“It was the hardest thing I think I’ve ever dealt with in my life, knowing I couldn’t fix my son,” Lucia said.

By that summer of 2015, doctors diagnosed Connor with severe Obsessive-Compulsive Disorder (OCD), which causes someone to repeat behaviors because of uncontrollable, reoccurring thoughts. Connor was terrified of germs. He couldn’t stop thinking about them.

“It’s like a washing machine,” Ryan said. “That’s all they can think about. It just goes over and over and over again. And what happened with Connor is he began to develop rituals,” like washing his hands, “to deal with those thoughts.”

None of the doctors they met with could explain why the OCD had set in or how to stop it.

Desperate to find answers, Lucia went to her local library to search for books about OCD.

“‘Saving Sammy’ was the only book they had, so I got it, went home and read it,” she said. “Within the first five pages I just said, ‘Oh my gosh, this is what’s wrong with Connor!'”

In the book, Sammy’s mother, Beth Alison Maloney, learns her son’s OCD was caused by a previously undiagnosed strep infection. The Odoms decided to have Connor tested for strep and his numbers were through the roof, even though he didn’t have a sore throat or other classic symptoms of strep.

Connor then was diagnosed with Pediatric Autoimmune Neuropsychiatric Disorder Associated with Streptococcus or what is commonly referred to as PANDAS. He began antibiotic treatment to kill the strep and moved to Nashville, Tennessee, with Lucia for intensive OCD therapy at Rogers Behavioral Health. Ryan moved into a small apartment in Hickory, North Carolina, after taking a job as head coach at Lenoir-Rhyne University, a small Division II school. Ryan’s parents, Dave and Lynn, along with Lucia’s mother, moved in with 12-year-old Owen so he could stay at his school in Charlotte.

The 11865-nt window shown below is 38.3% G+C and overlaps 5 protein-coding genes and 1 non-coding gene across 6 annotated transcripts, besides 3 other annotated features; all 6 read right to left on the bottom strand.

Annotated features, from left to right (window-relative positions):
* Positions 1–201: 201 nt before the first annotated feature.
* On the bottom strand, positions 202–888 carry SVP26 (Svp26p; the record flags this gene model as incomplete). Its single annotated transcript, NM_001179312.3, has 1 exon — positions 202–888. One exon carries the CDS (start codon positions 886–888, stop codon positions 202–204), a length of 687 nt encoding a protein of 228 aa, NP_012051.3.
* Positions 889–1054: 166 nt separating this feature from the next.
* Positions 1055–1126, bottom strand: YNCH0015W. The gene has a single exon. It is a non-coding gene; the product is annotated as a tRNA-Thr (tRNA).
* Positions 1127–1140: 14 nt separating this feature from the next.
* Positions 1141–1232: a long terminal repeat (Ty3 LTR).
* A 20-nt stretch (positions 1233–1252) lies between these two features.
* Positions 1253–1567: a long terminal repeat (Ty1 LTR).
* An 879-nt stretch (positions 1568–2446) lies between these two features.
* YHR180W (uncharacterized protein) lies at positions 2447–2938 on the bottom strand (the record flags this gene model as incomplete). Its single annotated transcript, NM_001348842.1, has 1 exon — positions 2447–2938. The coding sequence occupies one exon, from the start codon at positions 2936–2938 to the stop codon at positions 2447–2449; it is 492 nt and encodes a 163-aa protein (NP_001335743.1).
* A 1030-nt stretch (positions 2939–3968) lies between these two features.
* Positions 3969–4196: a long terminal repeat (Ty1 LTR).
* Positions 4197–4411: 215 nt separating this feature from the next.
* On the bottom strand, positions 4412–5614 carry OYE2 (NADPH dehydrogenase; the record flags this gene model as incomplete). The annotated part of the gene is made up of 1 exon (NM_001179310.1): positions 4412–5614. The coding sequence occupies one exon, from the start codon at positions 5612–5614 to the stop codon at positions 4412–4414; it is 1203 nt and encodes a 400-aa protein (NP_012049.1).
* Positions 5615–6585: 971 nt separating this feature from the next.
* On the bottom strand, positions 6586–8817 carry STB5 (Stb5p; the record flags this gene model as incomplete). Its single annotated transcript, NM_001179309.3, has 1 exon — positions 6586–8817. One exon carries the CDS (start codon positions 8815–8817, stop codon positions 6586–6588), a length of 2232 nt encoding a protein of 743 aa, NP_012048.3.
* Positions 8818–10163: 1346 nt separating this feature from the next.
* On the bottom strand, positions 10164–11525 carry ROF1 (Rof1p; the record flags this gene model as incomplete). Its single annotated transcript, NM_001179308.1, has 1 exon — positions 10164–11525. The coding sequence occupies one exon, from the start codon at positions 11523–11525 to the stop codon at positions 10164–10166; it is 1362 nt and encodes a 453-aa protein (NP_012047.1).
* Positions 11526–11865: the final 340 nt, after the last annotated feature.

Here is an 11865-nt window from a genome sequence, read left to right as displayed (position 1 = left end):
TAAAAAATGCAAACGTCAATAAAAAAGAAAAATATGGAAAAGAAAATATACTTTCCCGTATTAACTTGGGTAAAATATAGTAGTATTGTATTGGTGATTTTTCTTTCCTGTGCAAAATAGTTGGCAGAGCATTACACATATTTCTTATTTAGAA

It was the hardest year of their lives.

A new opportunity

LOCATED IN THE SUBURBS of Catonsville, Maryland, the University of Maryland-Baltimore County wasn’t nearly as big or famous as its sister school 30 minutes down the road. The University of Maryland Terrapins won a national championship in 2002, and they regularly rank within the top 25. In comparison, the UMBC Retrievers had only one NCAA tournament appearance (2008) and had since endured a losing record every season.

When UMBC called Ryan to take over its men’s basketball job in the spring of 2016, he told his family he might not get another chance at a Division I head-coaching job again.

“I didn’t know what UMBC was, like a lot of other people didn’t,” Lucia said. “I didn’t know what to think. They’re not known for their basketball, but I’ve always had confidence in Ryan. He just needed a chance.”

So, just months after the family finally reunited in Charlotte, everyone packed up and moved to Maryland. Connor and Owen started at a new school, and they built a small basketball court in the backyard. Ryan quickly turned his new team around, helping the Retrievers win 21 games, three-times as much as their previous season.

But just as Ryan began his second season with UMBC, Connor’s issues resurfaced in October 2017.